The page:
The power of positive questions was the topic of my interview on the Greatness Zone with host, Jay Forte. Jay’s work is to provide talent and strength-based tools to help people live extraordinary lives, so we had a good affinity.
Jay had seen my TEDxNavesink talk, Playful Inquiry – Try this Anywhere and simply loved my opening question: “What’s the best thing that’s happened to you today.”
Together, we explored the impact of asking questions that empowered both the inquirer and the inquiree. There is reciprocal value in entering into a conversation from a place of inquiry rather than being merely an information giver or seeker.
Positive Questions Open Us Up
Positive questions amplify the opportunity to connect to what we value about ourselves and the best of situation, even if the situation itself is not particularly positive. We talked about choice points and how we frame situations. Even in tragedy and disaster, if we are intentional, we can inquire into something that will help lift us from feeling utterly lost and hopeless. Human resiliency can be strengthened through mishap and misfortune. At a basic level, positivity opens us up to other possibilities. We listen better, we act with greater kindness. We have more expansive and inclusive thoughts when we experience positive emotions.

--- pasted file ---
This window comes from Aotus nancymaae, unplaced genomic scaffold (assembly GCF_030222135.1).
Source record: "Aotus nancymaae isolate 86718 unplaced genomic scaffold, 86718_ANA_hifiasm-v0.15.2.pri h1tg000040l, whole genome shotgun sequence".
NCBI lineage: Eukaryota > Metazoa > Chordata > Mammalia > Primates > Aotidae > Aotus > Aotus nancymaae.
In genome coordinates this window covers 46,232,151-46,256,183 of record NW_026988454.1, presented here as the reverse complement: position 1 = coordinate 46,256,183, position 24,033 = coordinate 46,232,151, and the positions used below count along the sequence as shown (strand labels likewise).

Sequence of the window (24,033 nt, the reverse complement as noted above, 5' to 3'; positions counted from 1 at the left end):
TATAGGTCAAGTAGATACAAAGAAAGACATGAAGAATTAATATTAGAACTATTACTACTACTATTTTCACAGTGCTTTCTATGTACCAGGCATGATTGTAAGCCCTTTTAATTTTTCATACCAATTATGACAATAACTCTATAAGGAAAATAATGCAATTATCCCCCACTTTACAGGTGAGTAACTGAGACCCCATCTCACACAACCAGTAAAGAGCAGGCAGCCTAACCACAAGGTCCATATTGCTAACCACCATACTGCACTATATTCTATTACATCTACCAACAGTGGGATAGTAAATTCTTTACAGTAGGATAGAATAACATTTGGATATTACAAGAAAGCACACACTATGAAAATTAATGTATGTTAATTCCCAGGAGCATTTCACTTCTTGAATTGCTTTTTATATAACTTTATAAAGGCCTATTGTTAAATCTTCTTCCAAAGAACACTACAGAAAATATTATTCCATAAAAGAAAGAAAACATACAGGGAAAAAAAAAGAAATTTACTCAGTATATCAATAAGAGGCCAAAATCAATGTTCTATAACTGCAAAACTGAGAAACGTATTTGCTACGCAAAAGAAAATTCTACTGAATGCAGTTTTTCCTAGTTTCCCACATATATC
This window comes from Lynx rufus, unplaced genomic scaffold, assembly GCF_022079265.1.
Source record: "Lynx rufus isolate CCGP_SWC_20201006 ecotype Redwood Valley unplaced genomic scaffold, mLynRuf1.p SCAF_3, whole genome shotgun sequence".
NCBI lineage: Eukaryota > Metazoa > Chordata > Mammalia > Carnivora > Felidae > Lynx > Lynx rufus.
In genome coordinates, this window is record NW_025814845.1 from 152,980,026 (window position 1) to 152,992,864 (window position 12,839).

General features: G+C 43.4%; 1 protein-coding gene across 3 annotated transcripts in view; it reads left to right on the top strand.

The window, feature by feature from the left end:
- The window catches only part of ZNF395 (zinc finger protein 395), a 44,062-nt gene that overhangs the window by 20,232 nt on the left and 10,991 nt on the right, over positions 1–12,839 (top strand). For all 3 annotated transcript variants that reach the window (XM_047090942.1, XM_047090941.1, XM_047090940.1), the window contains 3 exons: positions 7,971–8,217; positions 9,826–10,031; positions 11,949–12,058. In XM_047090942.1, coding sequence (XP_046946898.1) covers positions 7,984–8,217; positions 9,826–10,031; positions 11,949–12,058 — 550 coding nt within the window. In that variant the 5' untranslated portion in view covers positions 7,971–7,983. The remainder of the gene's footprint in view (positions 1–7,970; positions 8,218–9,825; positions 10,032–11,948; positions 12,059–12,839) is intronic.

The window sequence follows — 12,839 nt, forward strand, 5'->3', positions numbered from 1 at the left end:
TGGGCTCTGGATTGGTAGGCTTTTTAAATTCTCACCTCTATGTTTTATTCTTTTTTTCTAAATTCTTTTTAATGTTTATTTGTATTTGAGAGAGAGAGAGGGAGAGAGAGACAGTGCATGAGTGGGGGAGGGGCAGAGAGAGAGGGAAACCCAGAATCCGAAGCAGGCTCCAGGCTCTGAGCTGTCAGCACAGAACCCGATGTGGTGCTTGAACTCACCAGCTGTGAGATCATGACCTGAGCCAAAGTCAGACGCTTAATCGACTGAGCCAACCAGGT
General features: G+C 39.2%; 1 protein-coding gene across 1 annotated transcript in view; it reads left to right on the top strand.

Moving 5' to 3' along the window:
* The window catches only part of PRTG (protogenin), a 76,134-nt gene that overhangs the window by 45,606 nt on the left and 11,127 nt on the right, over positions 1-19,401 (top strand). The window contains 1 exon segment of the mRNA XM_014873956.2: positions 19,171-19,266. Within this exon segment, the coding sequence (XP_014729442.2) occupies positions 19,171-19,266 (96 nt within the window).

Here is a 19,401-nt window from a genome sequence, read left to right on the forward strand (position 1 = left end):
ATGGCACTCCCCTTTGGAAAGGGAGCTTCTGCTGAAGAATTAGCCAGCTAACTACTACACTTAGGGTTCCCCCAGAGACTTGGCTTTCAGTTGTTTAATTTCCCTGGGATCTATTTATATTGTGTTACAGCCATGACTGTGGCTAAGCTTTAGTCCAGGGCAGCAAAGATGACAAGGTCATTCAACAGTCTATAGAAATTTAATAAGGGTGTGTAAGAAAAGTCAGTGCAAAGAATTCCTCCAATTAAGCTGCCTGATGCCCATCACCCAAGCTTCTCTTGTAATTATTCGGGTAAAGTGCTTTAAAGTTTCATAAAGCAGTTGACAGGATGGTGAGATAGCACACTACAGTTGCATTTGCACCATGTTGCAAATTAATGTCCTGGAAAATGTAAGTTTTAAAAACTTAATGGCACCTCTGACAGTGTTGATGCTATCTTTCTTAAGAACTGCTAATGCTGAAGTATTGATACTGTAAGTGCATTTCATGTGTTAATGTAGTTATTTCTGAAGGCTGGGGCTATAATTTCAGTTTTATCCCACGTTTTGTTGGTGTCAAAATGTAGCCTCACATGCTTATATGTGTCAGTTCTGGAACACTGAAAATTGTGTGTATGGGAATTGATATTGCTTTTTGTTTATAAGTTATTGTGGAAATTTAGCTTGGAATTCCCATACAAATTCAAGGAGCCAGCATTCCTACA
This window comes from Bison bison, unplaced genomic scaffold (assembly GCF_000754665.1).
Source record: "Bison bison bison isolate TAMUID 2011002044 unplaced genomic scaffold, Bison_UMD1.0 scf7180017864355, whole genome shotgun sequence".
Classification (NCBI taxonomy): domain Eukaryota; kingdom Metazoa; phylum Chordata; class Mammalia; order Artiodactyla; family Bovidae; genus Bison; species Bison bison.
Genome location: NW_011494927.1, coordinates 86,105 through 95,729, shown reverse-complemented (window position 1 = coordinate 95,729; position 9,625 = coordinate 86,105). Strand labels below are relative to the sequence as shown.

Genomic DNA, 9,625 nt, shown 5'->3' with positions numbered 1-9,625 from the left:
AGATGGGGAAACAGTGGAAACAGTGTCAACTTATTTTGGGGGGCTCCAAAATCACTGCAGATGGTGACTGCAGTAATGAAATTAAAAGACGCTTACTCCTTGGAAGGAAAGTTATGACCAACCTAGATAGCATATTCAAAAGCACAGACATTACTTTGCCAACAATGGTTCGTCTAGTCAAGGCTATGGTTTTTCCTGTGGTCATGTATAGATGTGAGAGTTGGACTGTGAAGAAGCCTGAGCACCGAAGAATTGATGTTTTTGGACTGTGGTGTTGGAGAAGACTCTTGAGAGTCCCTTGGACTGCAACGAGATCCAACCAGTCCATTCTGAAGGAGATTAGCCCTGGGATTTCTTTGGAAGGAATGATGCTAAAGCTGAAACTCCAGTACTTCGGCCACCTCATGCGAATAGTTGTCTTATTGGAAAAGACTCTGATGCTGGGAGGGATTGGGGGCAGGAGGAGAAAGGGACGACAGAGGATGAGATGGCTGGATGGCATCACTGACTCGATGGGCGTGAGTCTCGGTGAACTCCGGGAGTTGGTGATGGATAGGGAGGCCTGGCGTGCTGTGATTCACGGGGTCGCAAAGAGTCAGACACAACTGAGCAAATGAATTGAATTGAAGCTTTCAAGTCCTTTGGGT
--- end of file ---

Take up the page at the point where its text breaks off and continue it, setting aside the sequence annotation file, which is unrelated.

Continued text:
I shared personal stories of how I came to an awareness of human greatness through my early career of teaching English as a Second Language to immigrants who had come to settle in Australia, seeking asylum or a better life for themselves and their children. During that time, it came to me that language is a tool of empowerment. Without the language of a culture (and it can be a corporate culture), there’s the likelihood you may not feel you can be in your full power.
Therefore, language itself, the words we use – how we talk to ourselves and others – is a key means to accessing our greatness zone.